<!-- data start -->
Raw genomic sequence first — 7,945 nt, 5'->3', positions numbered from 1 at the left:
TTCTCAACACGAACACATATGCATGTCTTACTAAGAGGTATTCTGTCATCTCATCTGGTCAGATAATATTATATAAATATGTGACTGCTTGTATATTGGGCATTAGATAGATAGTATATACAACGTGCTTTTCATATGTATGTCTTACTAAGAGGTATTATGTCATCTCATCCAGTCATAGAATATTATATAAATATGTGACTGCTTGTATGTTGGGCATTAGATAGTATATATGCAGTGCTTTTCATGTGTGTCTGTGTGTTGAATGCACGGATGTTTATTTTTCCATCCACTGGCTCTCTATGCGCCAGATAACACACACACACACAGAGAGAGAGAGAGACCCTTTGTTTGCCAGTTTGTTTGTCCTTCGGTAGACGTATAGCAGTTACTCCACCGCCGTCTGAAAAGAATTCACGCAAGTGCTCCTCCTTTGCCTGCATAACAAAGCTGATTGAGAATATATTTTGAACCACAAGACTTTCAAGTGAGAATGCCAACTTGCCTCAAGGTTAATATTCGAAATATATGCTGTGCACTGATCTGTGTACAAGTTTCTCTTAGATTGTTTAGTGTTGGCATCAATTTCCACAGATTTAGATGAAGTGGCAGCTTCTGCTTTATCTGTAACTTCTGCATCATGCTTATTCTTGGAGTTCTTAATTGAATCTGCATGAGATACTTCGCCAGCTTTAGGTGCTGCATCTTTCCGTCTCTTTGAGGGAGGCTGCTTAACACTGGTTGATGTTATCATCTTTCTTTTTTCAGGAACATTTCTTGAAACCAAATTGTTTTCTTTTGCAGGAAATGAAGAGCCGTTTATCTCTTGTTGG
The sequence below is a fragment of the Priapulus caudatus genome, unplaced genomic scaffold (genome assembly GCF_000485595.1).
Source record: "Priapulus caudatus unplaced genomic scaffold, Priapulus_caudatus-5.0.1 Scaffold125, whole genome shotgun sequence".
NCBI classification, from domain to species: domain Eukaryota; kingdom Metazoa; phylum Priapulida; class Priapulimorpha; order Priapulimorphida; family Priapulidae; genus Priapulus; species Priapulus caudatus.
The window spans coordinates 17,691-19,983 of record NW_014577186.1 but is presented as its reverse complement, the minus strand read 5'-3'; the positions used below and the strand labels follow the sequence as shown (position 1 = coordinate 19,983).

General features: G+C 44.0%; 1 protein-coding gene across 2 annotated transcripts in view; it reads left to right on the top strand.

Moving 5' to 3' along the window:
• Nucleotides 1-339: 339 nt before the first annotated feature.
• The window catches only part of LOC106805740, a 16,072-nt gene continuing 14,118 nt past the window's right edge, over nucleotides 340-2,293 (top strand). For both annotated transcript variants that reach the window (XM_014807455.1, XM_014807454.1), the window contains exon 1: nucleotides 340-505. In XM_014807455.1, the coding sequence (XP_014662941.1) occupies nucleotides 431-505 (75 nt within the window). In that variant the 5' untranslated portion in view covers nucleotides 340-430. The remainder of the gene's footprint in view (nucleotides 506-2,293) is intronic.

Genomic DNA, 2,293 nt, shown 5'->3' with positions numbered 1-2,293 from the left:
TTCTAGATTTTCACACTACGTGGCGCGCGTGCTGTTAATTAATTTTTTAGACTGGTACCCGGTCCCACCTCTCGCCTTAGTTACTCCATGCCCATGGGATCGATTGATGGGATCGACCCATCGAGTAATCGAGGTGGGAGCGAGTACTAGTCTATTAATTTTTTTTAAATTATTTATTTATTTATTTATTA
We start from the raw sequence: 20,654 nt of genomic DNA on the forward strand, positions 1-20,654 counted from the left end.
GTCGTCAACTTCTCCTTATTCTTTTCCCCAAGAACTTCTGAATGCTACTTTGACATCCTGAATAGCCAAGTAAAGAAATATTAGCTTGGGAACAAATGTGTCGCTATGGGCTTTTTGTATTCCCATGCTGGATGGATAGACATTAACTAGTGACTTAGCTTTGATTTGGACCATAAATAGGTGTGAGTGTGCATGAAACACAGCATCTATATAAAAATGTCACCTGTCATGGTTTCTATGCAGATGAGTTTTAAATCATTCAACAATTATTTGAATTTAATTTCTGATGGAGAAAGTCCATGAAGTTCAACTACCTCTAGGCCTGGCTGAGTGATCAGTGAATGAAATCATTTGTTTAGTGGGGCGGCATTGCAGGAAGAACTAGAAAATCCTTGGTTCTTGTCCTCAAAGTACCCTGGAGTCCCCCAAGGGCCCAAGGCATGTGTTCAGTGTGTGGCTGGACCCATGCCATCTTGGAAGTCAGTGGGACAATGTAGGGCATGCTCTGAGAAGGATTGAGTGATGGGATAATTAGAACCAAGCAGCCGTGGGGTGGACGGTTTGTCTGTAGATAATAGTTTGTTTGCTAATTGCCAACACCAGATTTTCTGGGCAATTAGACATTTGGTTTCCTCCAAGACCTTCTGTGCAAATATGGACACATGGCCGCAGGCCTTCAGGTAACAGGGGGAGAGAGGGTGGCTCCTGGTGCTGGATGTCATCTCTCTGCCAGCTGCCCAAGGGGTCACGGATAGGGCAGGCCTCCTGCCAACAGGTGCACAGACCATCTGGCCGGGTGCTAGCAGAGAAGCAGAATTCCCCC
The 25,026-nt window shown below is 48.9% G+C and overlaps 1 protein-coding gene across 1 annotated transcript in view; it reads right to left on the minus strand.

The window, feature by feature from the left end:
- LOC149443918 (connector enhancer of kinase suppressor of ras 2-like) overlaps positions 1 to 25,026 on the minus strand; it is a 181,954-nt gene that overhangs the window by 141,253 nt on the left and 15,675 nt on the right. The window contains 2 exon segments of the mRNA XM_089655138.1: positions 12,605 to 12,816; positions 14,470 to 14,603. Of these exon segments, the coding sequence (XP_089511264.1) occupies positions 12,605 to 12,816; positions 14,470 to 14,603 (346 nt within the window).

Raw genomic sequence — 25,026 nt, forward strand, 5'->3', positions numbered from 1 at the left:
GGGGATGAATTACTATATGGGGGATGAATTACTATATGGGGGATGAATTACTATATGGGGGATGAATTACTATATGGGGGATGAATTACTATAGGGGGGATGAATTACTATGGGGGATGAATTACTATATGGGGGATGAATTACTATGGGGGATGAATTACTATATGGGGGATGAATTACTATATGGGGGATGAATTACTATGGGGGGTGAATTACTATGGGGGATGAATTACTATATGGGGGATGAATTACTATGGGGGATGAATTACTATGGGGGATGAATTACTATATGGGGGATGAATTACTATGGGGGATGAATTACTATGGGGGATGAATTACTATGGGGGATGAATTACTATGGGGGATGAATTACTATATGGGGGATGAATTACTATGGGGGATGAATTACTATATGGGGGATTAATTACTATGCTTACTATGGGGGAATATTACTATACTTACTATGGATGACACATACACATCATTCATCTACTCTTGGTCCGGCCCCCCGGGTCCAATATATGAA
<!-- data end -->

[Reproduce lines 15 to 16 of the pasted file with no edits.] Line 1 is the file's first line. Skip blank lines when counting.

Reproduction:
The 25,026-nt window shown below is 48.9% G+C and overlaps 1 protein-coding gene across 1 annotated transcript in view; it reads right to left on the minus strand.

The window, feature by feature from the left end: